Even though smartphone subscribers are automatically registered to receive weather and AMBER alerts, the Mississippi Emergency Management Agency (MEMA) took it a step further with its statewide emergency text alerts and phone application, according to a report in the Clarion Ledger.

Similar to the national alerts program, Mississippi residents are automatically enrolled to receive these text messages. People in parts of the state will be notified about weather warnings or nearby evacuations relevant to their area. Messages will be sent one at a time.

"We live in a mobile society, and putting lifesaving information at the fingertips of our residents is a great way to inform and protect the entire family, regardless of where they are," Robert Latham, MEMA executive director said its press release.

In the past, people would hear about upcoming storms on television or the radio, but that is no longer the case when users can have access to the Internet on their cell phone. MEMA's choice to localize its alerts makes sense when 91 percent of American adults own a mobile device.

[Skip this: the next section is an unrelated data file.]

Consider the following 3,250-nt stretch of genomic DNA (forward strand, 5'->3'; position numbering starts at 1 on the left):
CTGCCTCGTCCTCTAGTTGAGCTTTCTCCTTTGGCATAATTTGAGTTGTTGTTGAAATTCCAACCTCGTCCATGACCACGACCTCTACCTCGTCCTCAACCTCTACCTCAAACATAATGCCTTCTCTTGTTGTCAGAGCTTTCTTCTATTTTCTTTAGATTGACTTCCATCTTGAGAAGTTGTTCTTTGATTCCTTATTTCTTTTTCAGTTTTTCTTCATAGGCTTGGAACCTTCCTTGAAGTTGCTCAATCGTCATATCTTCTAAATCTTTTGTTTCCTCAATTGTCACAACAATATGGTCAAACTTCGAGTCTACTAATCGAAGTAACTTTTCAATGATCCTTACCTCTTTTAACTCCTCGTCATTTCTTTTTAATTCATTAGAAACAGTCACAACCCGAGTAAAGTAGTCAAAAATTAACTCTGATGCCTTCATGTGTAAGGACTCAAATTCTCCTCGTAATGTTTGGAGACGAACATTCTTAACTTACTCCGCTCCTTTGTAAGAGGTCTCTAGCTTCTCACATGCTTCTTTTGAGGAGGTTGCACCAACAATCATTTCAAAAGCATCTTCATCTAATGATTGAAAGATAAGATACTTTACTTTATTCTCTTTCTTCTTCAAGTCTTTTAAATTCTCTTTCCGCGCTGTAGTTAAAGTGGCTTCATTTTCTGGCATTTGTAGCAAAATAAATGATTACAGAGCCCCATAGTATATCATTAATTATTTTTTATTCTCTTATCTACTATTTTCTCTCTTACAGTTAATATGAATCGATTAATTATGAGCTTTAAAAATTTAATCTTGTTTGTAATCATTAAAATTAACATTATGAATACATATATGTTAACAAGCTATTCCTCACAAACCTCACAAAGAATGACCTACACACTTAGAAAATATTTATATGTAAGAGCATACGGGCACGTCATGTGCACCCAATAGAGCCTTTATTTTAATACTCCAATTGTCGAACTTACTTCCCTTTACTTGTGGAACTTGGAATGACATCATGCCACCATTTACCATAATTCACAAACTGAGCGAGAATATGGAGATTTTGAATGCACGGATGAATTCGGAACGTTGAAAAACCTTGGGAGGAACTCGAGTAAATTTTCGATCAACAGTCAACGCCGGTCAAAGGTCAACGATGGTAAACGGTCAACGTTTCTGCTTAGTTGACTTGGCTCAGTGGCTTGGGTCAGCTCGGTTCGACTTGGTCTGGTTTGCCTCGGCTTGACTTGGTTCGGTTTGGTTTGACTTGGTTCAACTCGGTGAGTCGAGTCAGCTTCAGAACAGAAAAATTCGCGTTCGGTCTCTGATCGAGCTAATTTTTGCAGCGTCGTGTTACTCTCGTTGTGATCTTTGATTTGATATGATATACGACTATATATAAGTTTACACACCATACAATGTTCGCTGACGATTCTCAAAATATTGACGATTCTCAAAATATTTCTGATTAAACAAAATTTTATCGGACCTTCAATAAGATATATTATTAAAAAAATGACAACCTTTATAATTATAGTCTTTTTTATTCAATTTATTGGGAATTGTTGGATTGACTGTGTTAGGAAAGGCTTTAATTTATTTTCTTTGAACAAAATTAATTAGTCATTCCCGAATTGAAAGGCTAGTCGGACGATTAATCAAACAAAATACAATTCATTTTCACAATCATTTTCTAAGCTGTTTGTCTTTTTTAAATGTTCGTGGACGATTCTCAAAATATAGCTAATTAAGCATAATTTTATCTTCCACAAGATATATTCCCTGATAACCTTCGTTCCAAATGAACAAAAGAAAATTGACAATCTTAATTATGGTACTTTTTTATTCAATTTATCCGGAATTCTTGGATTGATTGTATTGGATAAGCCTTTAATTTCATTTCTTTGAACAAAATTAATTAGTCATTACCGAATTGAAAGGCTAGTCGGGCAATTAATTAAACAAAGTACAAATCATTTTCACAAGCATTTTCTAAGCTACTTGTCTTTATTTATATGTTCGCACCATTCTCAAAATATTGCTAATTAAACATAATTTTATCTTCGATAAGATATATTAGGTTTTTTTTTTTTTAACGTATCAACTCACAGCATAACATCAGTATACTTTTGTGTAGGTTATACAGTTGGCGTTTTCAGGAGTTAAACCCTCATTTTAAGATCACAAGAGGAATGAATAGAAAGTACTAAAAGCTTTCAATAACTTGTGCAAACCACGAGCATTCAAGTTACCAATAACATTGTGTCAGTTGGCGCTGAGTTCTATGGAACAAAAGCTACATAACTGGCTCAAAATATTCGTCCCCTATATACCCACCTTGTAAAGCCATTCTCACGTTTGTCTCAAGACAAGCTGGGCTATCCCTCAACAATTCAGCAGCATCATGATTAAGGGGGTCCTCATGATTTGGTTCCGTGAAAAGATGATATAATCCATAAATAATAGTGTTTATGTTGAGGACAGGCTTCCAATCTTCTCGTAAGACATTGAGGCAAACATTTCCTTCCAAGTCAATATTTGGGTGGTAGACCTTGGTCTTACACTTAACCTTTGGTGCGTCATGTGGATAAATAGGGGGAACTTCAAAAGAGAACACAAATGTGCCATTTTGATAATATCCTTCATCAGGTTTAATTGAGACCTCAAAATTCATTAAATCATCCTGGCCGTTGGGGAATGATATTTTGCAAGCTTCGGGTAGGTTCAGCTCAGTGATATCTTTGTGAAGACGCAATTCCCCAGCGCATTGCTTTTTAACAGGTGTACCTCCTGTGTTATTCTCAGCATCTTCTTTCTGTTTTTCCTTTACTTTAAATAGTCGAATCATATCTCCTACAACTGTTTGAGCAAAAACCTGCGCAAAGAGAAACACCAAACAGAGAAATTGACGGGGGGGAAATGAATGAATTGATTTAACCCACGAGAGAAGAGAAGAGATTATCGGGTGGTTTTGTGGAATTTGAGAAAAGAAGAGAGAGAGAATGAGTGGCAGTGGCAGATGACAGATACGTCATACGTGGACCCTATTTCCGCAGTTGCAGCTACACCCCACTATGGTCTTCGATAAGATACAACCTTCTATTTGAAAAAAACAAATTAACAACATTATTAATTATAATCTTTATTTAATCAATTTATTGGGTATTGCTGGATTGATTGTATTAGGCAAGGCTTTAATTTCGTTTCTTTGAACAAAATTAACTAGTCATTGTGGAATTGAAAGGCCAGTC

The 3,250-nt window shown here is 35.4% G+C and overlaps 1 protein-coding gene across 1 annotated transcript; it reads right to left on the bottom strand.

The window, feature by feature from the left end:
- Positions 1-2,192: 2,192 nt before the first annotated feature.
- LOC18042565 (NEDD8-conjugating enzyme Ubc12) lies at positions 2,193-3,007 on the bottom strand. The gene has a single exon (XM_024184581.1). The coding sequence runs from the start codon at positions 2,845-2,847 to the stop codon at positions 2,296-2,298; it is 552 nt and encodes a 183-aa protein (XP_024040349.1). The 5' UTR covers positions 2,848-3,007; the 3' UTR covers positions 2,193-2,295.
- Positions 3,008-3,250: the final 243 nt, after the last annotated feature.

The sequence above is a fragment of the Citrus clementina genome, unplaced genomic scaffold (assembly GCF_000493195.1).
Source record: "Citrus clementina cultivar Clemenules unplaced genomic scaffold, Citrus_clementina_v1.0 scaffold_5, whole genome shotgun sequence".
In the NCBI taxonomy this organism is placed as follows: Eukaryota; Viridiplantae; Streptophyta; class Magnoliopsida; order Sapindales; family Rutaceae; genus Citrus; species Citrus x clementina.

"What's exciting about this is that everybody's got a phone now," Steve Wilkinson, warning coordinator meteorologist at the National Weather Service, told the Clarion Ledger. "It's a way to not only reach traditional folks who might be watching their TV, but to reach everybody."

Those who want around-the-clock updates in Mississippi can get them through MEMA's mobile app, which is available on Android and Apple platforms. The app will feature preparedness tools, weather forecasts and information on state highways. This is a valuable service, but the ability to send SMS messages can be even more helpful. States that wish to establish their emergency SMS service can do so with the help of Swift SMS Gateway.